Grossing Out Grotius


The Supreme Court ruled recently in U.S. v. Alvarez-Machain that the U.S. Drug Enforcement Administration could ignore the extradition treaty between the U.S. and Mexico and contract out the kidnapping of a criminal suspect in Mexico over Mexico's objections. Reasoned the Chief Justice, the extradition treaty didn't specifically rule out kidnapping, so what's the problem?

Of course, the treaty didn't specifically rule out commando raids and poison blow guns either, but never mind. The important thing is that the court has affirmed weaseling out of treaties as a legitimate exercise of U.S. foreign policy. Bad news for the namby-pamby New World Order crowd perhaps, but a renaissance for the classic writers on international law. From now on, lawyers negotiating treaties with the U.S. will have to brush up on the classics if they want to learn the tricks of the trade.

Hugo Grotius (1583-1645), a founder of modern international law, gave the ancient Locrians a world-class rating as treaty weaselers. In negotiating a peace treaty with the Siculi, Grotius reported, the Locrians swore that "as long as they stood upon the ground they then stood upon and kept their heads on their shoulders, they would be friendly to the Siculi and share the country with them."

Before they took their oath, however, the Locrians pulled the old dirt and garlic routine; They had put dirt in the bottoms of their sandals and hid heads of garlic on their shoulders. When the festivities were over, they shook the dirt from their sandals, threw the garlic away, and righteously drove the Siculi out of Calabria.

Samuel Pufendorf, noted 17th-century philosopher, lawyer and writer of many sleep-inducing volumes, provided some useful examples of strict construction to keep an eye out for in treaties. He mentioned:

* The Plateans who promised the Thebans that they would "restore all the Theban prisoners," and they did, after killing them.

* The Roman general who agreed with Antiochus to give him back half his ships and he did, by sawing them all in two.

* Rhadamistus, an Armenian leader with a penchant for poisoning people. He wanted to conclude a treaty with his uncle Mithridates, who ran things in Iberia. Mithridates was already taking a little poison every day to make himself immune from any unsolicited bon bons that might arrive from Rhadamistus.

As A.E. Housman wrote: "He gathered all that springs to birth/From the many venomed earth;/First a little, thence to more, He sampled all her killing store . . . I tell the tale that I heard told/Mithridates, he died old."

True enough, but not the whole story. Mithridates had finally agreed to a treaty with Rhadamistus only after Rhadamistus gave his word that he would not "unsheath his sword or use poison" against his beloved uncle. And he didn't. Rhadamistus tackled Mithridates and smothered him under a heap of clothes.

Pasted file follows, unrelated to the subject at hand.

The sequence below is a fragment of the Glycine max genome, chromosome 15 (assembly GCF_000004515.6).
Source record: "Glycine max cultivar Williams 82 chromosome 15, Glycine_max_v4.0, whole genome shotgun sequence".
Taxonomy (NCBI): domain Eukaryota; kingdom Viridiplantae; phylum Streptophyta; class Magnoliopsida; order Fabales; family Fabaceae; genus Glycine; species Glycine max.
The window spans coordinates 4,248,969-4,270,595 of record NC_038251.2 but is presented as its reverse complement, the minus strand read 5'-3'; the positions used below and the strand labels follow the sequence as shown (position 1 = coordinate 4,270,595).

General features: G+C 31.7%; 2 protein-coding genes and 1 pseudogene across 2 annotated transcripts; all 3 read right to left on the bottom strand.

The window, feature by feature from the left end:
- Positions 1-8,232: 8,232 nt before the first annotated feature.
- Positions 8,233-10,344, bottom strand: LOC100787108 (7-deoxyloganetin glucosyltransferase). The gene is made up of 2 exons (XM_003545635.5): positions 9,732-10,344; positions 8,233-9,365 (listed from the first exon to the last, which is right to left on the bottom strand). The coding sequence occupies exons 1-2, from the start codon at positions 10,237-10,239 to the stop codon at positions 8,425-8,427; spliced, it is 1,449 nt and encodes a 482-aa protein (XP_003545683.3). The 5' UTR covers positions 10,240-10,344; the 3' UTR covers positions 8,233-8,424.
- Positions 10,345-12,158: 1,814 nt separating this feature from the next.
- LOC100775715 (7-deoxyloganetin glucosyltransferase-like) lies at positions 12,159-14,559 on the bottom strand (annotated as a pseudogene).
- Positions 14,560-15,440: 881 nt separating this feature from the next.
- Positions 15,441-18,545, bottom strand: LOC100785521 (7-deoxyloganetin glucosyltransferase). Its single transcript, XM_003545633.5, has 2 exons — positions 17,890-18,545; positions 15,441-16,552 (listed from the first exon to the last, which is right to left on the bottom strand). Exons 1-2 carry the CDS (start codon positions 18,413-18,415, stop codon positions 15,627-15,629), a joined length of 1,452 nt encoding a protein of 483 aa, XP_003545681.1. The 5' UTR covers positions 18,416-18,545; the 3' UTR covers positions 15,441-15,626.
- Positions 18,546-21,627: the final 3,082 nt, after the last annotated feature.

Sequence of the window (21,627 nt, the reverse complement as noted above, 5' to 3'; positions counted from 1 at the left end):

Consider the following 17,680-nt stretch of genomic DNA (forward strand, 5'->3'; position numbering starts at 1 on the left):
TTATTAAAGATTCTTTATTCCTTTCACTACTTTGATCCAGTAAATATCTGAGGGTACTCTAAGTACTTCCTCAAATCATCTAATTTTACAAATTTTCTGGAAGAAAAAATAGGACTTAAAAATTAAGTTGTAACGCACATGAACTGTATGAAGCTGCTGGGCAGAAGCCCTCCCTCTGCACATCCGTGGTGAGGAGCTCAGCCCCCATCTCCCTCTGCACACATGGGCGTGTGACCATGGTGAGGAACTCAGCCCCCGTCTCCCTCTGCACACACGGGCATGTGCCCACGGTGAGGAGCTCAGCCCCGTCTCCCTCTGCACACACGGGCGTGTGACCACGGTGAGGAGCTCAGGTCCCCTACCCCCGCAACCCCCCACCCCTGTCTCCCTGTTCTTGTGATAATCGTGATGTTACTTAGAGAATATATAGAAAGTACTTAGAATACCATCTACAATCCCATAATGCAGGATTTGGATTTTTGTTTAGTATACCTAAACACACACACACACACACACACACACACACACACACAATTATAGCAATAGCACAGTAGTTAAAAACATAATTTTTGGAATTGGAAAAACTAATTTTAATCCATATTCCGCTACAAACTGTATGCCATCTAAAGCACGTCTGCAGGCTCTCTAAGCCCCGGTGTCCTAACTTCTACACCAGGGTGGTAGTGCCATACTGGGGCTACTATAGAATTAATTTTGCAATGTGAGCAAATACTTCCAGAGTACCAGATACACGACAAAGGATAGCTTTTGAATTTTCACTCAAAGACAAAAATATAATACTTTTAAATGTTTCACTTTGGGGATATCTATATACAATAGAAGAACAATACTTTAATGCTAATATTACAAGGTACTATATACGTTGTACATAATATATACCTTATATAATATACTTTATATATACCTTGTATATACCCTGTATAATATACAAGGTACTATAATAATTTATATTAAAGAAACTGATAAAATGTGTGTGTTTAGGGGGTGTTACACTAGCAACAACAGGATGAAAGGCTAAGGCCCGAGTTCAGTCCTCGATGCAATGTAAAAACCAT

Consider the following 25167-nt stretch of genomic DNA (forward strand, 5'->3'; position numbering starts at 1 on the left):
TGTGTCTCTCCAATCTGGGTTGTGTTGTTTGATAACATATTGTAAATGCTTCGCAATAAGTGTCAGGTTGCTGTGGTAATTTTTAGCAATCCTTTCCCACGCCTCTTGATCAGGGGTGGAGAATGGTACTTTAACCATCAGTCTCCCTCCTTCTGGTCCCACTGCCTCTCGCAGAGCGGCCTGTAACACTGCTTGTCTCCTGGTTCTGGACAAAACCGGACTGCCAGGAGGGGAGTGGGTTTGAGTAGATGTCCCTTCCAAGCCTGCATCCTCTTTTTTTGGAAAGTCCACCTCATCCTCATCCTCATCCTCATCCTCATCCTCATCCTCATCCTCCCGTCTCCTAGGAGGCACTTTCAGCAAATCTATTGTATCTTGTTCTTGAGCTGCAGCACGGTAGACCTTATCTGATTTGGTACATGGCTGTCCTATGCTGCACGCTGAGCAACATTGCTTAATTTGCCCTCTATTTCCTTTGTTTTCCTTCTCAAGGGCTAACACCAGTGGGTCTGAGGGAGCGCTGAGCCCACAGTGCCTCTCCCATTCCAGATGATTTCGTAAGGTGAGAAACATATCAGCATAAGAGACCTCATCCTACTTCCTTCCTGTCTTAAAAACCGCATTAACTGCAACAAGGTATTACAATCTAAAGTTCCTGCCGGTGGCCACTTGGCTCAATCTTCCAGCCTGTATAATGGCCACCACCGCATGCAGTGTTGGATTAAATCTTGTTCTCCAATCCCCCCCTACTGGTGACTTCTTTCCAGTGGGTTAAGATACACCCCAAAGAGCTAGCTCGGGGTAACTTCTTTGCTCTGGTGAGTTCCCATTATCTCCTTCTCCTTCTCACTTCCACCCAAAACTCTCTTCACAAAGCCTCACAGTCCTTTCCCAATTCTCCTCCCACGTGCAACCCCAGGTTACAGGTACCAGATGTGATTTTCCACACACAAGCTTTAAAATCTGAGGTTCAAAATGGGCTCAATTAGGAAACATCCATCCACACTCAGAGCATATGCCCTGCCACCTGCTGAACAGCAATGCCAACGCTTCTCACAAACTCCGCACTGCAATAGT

The handbook on international law by Emmerich de Vattel, a contemporary of Jean-Jacques Rousseau, was gospel from the middle of the 18th century until World War I. Vattel offered some nifty examples of interpretations folks used to get out of agreements. At the battle of Negropont, the Turkish leader Mahomet promised a fellow to spare his head. He had him cut in two through the middle of his body. Tamerlane, of Christopher Marlowe fame, promised that if the town of Sebastia capitulated, he would shed no blood. Sebastia capitulated, and Tamerlane was as good as his word. He had the garrison buried alive.

Voltaire remarked that international law was about as effective as a code of conduct for highwaymen. Still, you have to admire a pro when you see one: Pericles of Greece's golden age swore in a peace treaty to spare the enemy "if they laid down their steel." He then killed them all because they still had steel buttons on their cloaks.

It's nice to know that as sophisticated as our modern American legal system has become, there's still room for the old ways -- hair splitting, sophistry and mental reservations. The things that put treat into treaty making.

Grotius recounted that when a certain petty Indian prince fled to Persia, the ruler of India, relying on an extradition treaty between the countries, sent an ambassador demanding that the King of Persia give the fugitive up. While the ambassador was being shown in, the King of Persia put the fugitive in a basket hanging from a tree and then denied the fugitive was on his land.

We haven't gotten that crafty yet, but, as the Alvarez-Machain decision illustrates, we're getting there.

Frank Ruddy is a free lance.

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